Months after Richard Cordray left his job as a Washington D.C. Bureaucrat to run for governor of Ohio, controversy continues to surround his hasty exit from the Consumer Financial Protection Bureau, threatening to further derail his campaign. Fox News reports that the U.S. Office of Special Counsel is facing calls to investigate Leandra English, who Cordray tried to appoint as his replacement in an eleventh-hour attempt to undermine the president’s authority, for attempting to “burrow” into a “career position” at the CFPB under Cordray’s leadership. English appears to have been allowed into Cordray’s CFPB so that she could take over and continue his radical agenda of bureaucratic overreach and administrative malpractice after his departure. Cordray’s eagerness to put a political employee into a leadership position at the CFPB raises further questions about his record at the agency as he tries to bring his radical agenda to Ohio.
Sen. Ron Johnson, R-Wis., head of the Senate Homeland Security Committee, is now asking the U.S. Office of Special Counsel to investigate Leandra English’s move to ‘burrow’ into a ‘career position’ at the Consumer Financial Protection Bureau – switching from a political post at another agency in a shift that may have helped her stay employed in the government. ‘Burrowing’ is a term used to describe political appointees shifting to career positions.
In a Thursday letter obtained by Fox News, Johnson alleged that English got her job based on information that included “errors” and “potential conflicts of interest.”
‘[I]t may be appropriate for the Office of Special Counsel to review whether the conversion of Ms. English from a political appointment at OPM to a career position within CFPB adhered to the merit system principles,’ Johnson wrote to U.S. Special Counsel Henry Kerner.
English was the deputy director tapped last November by outgoing Obama appointee Richard Cordray to replace him at helm of the bureau, an Elizabeth Warren-touted agency which Republicans have accused of over-regulating lenders and operating with little oversight. Within hours, Trump named White House budget director Mick Mulvaney as acting bureau director. This prompted a lawsuit by English which a federal judge effectively dismissed, saying that denying a president the authority to make his own pick “raises significant constitutional questions.”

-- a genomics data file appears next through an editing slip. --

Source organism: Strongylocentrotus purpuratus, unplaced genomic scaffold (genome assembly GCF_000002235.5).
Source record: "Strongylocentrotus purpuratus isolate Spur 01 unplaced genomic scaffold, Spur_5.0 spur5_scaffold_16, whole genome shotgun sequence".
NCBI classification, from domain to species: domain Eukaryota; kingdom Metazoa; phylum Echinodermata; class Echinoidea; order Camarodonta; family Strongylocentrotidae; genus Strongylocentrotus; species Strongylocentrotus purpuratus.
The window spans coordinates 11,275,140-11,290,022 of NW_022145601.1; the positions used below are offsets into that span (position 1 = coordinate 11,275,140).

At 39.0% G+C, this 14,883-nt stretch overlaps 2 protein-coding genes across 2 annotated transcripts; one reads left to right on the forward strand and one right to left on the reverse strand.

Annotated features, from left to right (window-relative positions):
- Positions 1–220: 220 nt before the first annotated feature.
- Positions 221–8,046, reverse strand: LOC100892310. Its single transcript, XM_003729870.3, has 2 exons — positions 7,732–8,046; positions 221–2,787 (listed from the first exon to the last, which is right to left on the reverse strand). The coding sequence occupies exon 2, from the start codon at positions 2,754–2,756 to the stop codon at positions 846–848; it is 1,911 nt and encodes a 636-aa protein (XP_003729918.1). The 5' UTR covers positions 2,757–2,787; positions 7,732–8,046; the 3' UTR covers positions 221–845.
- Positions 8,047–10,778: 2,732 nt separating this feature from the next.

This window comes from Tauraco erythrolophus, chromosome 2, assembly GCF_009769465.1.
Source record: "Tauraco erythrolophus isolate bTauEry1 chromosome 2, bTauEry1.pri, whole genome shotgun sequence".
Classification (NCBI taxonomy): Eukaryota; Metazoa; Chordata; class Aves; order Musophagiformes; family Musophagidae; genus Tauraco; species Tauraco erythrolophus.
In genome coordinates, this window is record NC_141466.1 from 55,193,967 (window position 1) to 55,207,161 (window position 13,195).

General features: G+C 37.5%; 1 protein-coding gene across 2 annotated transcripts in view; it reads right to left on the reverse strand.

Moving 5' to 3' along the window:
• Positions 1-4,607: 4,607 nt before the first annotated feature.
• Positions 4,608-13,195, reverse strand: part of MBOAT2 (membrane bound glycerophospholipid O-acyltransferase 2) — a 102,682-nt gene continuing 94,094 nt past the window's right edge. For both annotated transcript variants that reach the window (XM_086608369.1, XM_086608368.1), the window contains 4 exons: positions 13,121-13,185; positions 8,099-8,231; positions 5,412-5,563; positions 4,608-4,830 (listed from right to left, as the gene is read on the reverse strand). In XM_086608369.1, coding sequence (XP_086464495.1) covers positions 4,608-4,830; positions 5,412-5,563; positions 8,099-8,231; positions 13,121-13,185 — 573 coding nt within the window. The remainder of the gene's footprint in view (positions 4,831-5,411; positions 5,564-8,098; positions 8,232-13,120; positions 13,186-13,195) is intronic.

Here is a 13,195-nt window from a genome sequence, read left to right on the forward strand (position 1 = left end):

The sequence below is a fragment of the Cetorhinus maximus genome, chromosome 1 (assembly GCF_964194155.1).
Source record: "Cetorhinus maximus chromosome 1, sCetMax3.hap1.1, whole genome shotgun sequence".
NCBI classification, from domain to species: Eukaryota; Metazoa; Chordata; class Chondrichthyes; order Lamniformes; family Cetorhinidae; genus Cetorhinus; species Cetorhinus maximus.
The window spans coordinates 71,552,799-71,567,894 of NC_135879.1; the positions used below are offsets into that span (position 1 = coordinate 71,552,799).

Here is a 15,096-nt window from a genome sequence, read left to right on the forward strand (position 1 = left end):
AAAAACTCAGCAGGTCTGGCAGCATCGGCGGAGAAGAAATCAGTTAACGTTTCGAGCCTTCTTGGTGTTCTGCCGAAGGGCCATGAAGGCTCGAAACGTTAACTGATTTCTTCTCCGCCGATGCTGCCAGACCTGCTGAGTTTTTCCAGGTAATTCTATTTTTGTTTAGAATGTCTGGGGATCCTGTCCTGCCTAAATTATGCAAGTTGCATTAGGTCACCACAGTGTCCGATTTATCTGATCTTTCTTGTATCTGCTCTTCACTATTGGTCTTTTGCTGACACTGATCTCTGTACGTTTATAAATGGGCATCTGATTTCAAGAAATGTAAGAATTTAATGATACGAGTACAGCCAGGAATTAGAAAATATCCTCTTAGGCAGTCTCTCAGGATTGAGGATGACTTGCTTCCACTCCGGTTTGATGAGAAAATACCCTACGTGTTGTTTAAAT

To this day, English remains as deputy director, serving under Mulvaney.
But the day after the judge’s Nov. 27 ruling, Johnson sent a letter to the U.S. Office of Personnel Management asking about English’s switch to the CFPB in late 2016, apparently after Trump was elected and before he took office. He asked how the agency allowed English – previously ‘a political appointee at OPM during the Obama administration’ — to ‘burrow’ into a career position at the CFPB…
Johnson said the response shows CFBP presented to OPM English’s application for a conversion “nearly three months after the position posting closed.” He also says OPM “hastily vetted and approved” the conversion — taking just 14 working days for the final approval.
Johnson also argued that OPM originally reported that English’s change came with an $11,000 salary increase. But the agency only corrected that figure – to $43,000 – in late December, blaming ‘clerical errors.’ This was well after the change had been approved.
He also raised questions about a conflict of interest, given that English worked for an official whose internal move created the vacancy and who served on the interview panels that resulted in her selection.